Anthem National Accounts' Kelly Colbert on the Use of High-Impact Direct Mail
Boldt: How qualified was your target list?
Colbert: It was a variety of different factors. One were prospects that were on these salespeople’s target lists. They had a pretty good sense when their business was up for renewal, and then there were those companies that we were unsure of their renewal dates. That was what the precampaign sought to answer, as we contacted them with a team of telemarketers.
Boldt: Was the ecosphere chosen because it had staying power, perhaps both in the office and in their minds?
Colbert: That was a key benefit. In fact, I am looking at mine right now. We wanted to earn a place on our prospect’s desk and in their daily work life. The truth is that these are very sophisticated folks with lovely offices, and something that was a branded material that was anything less than elegant would not make it onto their desks. We succeeded and hopefully will be in their life when their renewal date does come up.
Boldt: Does the hectic life of the executive make high-impact a top channel?
Colbert: Absolutely. One can bludgeon prospects with a lot of #10s, which do work. You can do brochures, self-mailers and have a lot of frequency, but that can give you a false sense of efficiency—and that’s not what these people really wanted. Our real focus was to get something that elicited a response, that we could turn into an opportunity. This idea made sense, made an impact, broke through the clutter, all those things …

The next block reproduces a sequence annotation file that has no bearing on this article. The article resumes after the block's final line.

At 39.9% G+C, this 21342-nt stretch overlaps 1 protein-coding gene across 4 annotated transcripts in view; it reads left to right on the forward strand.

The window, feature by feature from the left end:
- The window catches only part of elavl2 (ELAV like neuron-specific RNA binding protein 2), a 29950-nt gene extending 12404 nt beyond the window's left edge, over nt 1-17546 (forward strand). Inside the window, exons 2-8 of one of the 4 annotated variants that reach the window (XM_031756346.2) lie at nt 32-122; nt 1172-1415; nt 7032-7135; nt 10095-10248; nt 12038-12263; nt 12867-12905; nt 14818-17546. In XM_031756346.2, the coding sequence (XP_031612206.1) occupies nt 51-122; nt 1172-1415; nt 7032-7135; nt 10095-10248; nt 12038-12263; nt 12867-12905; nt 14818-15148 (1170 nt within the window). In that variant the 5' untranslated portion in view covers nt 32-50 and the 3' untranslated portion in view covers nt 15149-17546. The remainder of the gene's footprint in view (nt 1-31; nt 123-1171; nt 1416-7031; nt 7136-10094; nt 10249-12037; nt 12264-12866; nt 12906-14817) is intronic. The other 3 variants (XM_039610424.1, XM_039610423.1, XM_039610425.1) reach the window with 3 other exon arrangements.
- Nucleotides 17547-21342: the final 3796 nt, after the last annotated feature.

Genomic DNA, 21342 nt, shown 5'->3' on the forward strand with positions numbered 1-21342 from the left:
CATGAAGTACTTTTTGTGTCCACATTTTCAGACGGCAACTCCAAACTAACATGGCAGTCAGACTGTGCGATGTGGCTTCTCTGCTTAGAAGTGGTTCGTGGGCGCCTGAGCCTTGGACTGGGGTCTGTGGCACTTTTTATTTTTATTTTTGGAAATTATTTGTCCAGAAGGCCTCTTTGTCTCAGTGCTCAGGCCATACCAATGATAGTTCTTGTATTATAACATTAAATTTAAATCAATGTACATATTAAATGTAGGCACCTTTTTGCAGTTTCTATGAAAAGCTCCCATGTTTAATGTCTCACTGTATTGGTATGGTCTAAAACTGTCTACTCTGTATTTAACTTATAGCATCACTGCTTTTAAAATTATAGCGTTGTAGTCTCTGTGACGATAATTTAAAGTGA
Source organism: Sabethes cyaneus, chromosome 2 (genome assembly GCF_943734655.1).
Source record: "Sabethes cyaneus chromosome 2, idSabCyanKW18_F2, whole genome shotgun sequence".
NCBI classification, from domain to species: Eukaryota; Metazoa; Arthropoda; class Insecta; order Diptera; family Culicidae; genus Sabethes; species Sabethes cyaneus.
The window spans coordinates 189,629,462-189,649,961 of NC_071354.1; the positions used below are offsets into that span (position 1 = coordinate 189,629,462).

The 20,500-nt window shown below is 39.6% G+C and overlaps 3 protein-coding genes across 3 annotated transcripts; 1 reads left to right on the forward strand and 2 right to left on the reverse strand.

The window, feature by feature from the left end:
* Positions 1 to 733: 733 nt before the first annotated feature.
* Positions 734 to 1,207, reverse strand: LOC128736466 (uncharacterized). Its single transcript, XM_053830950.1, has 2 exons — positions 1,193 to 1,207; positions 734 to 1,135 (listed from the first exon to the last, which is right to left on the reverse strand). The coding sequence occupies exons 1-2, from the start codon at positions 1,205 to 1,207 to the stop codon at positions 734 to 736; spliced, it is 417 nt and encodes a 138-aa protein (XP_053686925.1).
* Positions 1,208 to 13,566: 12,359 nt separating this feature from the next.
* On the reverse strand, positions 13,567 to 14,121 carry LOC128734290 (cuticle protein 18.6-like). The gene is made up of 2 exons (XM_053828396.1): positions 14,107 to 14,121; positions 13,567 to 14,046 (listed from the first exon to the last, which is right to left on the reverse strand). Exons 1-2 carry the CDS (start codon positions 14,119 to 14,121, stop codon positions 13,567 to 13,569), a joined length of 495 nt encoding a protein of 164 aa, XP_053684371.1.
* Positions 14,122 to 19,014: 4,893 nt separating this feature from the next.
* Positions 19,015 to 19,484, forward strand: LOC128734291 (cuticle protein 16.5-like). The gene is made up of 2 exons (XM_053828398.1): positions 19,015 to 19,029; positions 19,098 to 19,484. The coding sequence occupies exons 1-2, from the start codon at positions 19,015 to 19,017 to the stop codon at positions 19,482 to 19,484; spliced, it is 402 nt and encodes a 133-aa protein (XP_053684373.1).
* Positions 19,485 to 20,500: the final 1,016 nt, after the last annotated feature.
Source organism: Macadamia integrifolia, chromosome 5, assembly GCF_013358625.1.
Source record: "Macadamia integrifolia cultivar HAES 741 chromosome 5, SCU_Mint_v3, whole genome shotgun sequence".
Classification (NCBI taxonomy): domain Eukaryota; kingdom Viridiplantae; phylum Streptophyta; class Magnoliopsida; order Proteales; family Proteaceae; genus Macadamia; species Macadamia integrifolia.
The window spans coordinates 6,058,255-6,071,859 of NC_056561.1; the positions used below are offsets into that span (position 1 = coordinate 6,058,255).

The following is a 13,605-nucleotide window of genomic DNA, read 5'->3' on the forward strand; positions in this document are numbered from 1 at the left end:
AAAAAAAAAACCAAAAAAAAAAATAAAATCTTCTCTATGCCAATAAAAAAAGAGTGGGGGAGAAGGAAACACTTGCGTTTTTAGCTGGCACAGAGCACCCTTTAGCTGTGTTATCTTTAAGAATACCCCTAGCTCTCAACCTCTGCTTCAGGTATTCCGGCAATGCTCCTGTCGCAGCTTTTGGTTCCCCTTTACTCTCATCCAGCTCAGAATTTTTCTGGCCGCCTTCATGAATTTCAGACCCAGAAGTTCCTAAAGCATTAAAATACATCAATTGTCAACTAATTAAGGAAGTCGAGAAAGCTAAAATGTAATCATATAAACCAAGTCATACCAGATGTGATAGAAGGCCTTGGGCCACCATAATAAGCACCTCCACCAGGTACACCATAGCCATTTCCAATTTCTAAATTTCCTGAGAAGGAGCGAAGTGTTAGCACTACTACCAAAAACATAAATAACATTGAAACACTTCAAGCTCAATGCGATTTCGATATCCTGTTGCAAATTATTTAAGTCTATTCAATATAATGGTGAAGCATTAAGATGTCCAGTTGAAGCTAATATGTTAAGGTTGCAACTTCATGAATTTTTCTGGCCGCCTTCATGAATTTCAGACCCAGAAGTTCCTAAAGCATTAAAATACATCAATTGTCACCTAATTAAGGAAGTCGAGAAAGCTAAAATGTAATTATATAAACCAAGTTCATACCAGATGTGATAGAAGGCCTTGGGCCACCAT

Boldt: What did you do with those who didn’t respond?
Colbert: Responders went into the sales funnel. Nonresponders received two more touchpoints, an e-version and direct mail version of a newsletter, as [our research showed that] people wanted to understand wellness and the ROI of wellness. So we used material that we already had in our walls and put it into a newsletter. It helped position us as thought leaders in the health insurance space.
Boldt: Will high-impact become a trend?
Colbert: It might be a very smart way to market to these prospects. But a trend? Questionable. The market idea du jour is usually done, such as social media or digital mail. But you have to understand your prospect base and where they spend their time with media. A smart marketer would front-load their marketing budget and do more high-impact because not that many people are. Back to basics. Our e-mail boxes are flooded with offers and newsletters. Go back to direct mail delivery, and get more attention.
This article originally appeared in the September 2009 issue of Inside Direct Mail, a sister publication to Target Marketing. To learn more about Inside Direct Mail, visit www.insidedirectmail.com.